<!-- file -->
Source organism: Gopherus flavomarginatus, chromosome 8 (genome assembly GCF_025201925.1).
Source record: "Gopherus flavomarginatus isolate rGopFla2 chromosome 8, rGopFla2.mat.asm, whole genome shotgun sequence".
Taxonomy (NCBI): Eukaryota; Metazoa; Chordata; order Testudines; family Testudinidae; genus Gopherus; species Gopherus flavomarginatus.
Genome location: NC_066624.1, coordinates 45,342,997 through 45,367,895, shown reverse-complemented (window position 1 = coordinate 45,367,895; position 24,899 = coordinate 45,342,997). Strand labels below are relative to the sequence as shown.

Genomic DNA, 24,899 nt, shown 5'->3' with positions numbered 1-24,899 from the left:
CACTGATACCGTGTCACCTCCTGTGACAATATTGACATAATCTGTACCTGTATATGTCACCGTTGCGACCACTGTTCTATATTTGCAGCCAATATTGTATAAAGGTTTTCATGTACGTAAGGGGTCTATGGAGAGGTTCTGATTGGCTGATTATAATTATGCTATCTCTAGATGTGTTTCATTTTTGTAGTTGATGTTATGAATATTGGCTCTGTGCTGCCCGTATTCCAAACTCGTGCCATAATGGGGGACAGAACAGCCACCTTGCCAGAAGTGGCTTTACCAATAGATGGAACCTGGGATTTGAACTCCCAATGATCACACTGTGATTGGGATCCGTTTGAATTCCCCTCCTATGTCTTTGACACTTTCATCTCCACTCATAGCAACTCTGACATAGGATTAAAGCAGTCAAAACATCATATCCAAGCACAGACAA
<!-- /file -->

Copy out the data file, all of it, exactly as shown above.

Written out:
Source organism: Gopherus flavomarginatus, chromosome 8 (genome assembly GCF_025201925.1).
Source record: "Gopherus flavomarginatus isolate rGopFla2 chromosome 8, rGopFla2.mat.asm, whole genome shotgun sequence".
Taxonomy (NCBI): Eukaryota; Metazoa; Chordata; order Testudines; family Testudinidae; genus Gopherus; species Gopherus flavomarginatus.
Genome location: NC_066624.1, coordinates 45,342,997 through 45,367,895, shown reverse-complemented (window position 1 = coordinate 45,367,895; position 24,899 = coordinate 45,342,997). Strand labels below are relative to the sequence as shown.

Genomic DNA, 24,899 nt, shown 5'->3' with positions numbered 1-24,899 from the left:
CACTGATACCGTGTCACCTCCTGTGACAATATTGACATAATCTGTACCTGTATATGTCACCGTTGCGACCACTGTTCTATATTTGCAGCCAATATTGTATAAAGGTTTTCATGTACGTAAGGGGTCTATGGAGAGGTTCTGATTGGCTGATTATAATTATGCTATCTCTAGATGTGTTTCATTTTTGTAGTTGATGTTATGAATATTGGCTCTGTGCTGCCCGTATTCCAAACTCGTGCCATAATGGGGGACAGAACAGCCACCTTGCCAGAAGTGGCTTTACCAATAGATGGAACCTGGGATTTGAACTCCCAATGATCACACTGTGATTGGGATCCGTTTGAATTCCCCTCCTATGTCTTTGACACTTTCATCTCCACTCATAGCAACTCTGACATAGGATTAAAGCAGTCAAAACATCATATCCAAGCACAGACAA